She shrugged. "It's no use to a robot."

His bony finger signed the screen without reading it. She kissed his forehead goodbye.

"Viv?" She stopped. "Before you go, could you open the curtains?"

She did. Her last image of him was a frail old body gazing at the moving clouds.

On the hoverbus home, Viv turned against the window outside. She pressed the briefcase to her like a hug, her mechanical heart thumping against it. Every heartbeat brought a memory back of her biological life. "I should do this more…" She whispered to herself, not caring who might hear. The sunset turned violet.

You made him sign. Gabe sounded like triumph.

"I did."

You did the right thing.

"I know."

Let me see.

She pulled out her tablet and, with a touch, uploaded the file.

Where's my name? Gabe asked. I only see your name.

"I changed it."

What do you mean you "changed it"?

"I changed my mind last minute, Gabe. I didn't think to tell you."

That's funny, sis. Very funny.

"It's not funny at all, Gabe. It's dead serious. I have power of attorney. I'm going to bury him next to mom and Mary."

No… There's no way.

"It's my choice now."

I can't watch him go, Viv. I can't. Don't be selfish.

"I'll miss him." She felt a pain in her chest. "I'll miss him too." Her voice was different now. "But it's what he wanted."

Gabe left her. She heard nothing but her thoughts. Unbearable thoughts.

Viv turned to the darkening world outside. She found her reflection instead, her reflection in tears. She saw her father's eyes.

Fawaz Al-Matrouk
Fawaz Al-Matrouk is a Kuwaiti writer-director based in San Francisco. His short films have played in festivals worldwide, including Cannes, Dubai, and Clermont-Ferrand, winning awards for writing, directing, and audience choice. He completed a BA in history at the University of Toronto and MFA in cinematic arts at the University of Southern California. He is now writing to direct a feature debut with support from SFFILM Rainin Grant and the Sundance Institute Feature Film Program.
Get our top stories twice a month
Follow us on

Biosensors on a touchscreen are showing promise for detecting arsenic and lead in water.

Photo by Johnny McClung on Unsplash

In 2014, the city of Flint, Michigan switched the residents' water supply to the Flint river, citing cheaper costs. However, due to improper filtering, lead contaminated this water, and according to the Associated Press, many of the city's residents soon reported health issues like hair loss and rashes. In 2015, a report found that children there had high levels of lead in their blood. The National Resource Defense Council recently discovered there could still be as many as twelve million lead pipes carrying water to homes across the U.S.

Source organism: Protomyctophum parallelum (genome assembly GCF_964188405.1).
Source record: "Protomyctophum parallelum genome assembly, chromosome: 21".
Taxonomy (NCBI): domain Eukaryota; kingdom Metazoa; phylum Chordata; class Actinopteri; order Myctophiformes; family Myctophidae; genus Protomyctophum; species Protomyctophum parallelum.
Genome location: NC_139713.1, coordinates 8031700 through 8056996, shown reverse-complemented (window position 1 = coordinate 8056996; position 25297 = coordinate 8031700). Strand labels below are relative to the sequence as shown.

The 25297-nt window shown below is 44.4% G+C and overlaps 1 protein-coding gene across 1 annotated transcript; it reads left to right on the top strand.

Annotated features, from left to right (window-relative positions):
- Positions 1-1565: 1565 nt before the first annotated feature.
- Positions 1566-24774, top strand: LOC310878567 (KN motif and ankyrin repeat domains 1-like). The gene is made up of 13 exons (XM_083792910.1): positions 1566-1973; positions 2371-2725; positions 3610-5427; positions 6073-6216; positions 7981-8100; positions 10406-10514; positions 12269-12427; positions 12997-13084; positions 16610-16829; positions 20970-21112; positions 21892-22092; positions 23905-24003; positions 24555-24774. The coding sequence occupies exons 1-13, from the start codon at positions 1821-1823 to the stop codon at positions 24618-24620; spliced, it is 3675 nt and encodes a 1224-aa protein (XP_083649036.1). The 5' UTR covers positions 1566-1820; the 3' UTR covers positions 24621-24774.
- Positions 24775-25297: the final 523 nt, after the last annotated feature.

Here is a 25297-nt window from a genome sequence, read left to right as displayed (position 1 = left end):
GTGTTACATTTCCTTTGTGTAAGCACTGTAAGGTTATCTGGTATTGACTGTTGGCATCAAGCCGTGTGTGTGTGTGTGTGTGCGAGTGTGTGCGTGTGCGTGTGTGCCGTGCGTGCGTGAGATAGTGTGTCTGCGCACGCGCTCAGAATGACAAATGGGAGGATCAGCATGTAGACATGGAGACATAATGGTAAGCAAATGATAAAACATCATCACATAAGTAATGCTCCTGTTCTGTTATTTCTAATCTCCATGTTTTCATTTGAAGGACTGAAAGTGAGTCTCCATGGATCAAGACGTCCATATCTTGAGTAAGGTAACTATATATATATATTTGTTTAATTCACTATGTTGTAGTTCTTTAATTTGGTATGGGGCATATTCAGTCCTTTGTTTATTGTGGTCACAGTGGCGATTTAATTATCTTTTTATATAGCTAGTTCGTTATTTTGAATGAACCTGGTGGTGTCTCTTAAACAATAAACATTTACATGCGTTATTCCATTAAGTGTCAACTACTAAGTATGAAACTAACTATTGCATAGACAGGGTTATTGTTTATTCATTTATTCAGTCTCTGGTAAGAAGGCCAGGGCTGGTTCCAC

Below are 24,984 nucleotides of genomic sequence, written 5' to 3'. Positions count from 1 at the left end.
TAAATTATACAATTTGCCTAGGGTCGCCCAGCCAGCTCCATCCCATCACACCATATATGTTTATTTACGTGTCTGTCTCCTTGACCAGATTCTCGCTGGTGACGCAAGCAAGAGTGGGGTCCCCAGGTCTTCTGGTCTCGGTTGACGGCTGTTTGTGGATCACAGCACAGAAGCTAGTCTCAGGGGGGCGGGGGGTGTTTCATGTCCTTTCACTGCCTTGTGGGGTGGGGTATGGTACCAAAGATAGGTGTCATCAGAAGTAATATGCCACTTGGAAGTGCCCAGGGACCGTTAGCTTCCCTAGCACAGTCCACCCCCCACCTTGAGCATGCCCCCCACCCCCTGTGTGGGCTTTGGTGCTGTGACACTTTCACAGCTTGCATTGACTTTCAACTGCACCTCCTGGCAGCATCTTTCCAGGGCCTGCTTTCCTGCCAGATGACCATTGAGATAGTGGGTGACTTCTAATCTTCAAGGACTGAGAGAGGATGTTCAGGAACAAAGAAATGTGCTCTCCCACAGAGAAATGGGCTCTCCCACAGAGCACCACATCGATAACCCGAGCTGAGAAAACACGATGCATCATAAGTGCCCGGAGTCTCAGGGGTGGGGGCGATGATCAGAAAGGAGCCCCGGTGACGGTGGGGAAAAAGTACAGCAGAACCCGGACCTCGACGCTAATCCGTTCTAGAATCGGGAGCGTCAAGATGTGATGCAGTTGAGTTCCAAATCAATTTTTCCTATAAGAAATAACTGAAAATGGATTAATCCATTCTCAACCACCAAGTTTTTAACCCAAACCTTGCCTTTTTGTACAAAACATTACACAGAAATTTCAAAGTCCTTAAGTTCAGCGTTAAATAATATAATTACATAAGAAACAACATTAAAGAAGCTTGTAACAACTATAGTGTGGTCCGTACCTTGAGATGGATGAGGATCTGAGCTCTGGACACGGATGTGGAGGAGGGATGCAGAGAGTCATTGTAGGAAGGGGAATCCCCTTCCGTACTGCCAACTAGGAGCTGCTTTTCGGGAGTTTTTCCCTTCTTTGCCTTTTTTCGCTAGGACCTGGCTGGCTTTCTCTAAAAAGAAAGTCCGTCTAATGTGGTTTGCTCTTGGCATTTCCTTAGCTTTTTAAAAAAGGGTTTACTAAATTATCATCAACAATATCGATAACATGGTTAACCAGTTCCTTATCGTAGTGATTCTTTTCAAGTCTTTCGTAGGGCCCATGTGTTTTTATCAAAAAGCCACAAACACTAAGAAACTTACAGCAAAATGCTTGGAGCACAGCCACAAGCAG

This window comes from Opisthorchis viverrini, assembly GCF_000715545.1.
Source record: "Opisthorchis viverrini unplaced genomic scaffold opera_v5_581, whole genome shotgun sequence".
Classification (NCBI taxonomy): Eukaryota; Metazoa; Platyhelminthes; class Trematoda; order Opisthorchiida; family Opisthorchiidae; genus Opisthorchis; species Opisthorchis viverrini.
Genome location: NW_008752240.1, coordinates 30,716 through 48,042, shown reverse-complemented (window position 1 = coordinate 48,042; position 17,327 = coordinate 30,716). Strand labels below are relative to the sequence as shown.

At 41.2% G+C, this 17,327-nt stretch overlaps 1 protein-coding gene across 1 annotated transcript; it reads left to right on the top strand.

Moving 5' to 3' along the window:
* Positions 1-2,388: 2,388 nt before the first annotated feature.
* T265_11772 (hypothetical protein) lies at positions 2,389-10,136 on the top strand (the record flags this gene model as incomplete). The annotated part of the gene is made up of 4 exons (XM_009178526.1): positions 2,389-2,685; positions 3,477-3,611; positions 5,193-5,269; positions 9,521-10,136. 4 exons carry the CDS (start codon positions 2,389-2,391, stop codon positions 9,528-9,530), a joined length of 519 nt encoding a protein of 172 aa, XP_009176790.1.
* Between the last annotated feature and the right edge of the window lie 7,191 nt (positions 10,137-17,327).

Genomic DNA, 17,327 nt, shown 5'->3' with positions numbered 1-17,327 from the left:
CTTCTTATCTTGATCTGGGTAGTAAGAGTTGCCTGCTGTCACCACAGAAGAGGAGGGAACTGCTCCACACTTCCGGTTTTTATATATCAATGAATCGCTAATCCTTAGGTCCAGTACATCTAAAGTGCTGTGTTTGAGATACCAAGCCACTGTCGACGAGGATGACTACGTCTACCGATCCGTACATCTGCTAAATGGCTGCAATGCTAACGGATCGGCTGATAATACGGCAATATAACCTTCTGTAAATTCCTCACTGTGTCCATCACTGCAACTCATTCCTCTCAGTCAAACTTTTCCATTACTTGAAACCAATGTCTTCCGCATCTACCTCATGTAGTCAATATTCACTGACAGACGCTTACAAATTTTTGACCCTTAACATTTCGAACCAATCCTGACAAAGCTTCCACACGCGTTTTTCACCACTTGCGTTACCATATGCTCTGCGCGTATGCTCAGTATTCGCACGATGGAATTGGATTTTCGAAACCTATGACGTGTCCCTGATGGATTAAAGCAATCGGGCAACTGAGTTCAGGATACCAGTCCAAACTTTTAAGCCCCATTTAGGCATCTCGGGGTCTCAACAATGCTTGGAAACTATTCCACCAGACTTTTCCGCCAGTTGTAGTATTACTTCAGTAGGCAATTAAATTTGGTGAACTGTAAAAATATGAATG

What if Flint residents and others in afflicted areas could simply flick water onto their phone screens and an app would tell them if they were about to drink contaminated water? This is what researchers at the University of Cambridge are working on to prevent catastrophes like what occurred in Flint, and to prepare for an uncertain future of scarcer resources.

Keep Reading Keep Reading
Hanna Webster
Hanna Webster is a freelance science writer based in San Diego, California. She received a Bachelor’s degree in neuroscience and creative writing in 2018 from Western Washington University, and is now a graduate student in the MA Science Writing program at Johns Hopkins University. She writes stories about neuroscience, biology, and public health. Her essays and articles have appeared in Jeopardy Magazine and Leafly. When Hanna is not writing, she enjoys consuming other art forms, such as photography, poetry, creative nonfiction, and live music

On the left, a Hermès bag made using fine mycelium as a leather alternative, made in partnership with the biotech company MycoWorks; on right, a sheet of mycelium "leather."

Photo credit: Coppi Barbieri and MycoWorks

A natural material that looks and feels like real leather is taking the fashion world by storm. Scientists view mycelium—the vegetative part of a mushroom-producing fungus—as a planet-friendly alternative to animal hides and plastics.

Products crafted from this vegan leather are emerging, with others poised to hit the market soon. Among them are the Hermès Victoria bag, Lululemon's yoga accessories, Adidas' Stan Smith Mylo sneaker, and a Stella McCartney apparel collection.

Keep Reading Keep Reading
Susan Kreimer
Susan Kreimer is a New York-based freelance journalist who has followed the landscape of health care since the late 1990s, initially as a staff reporter for major daily newspapers. She writes about breakthrough studies, personal health, and the business of clinical practice. Raised in the Chicago area, she holds a B.A. in Journalism/Mass Communication and French from the University of Iowa and an M.S. from the Columbia University Graduate School of Journalism.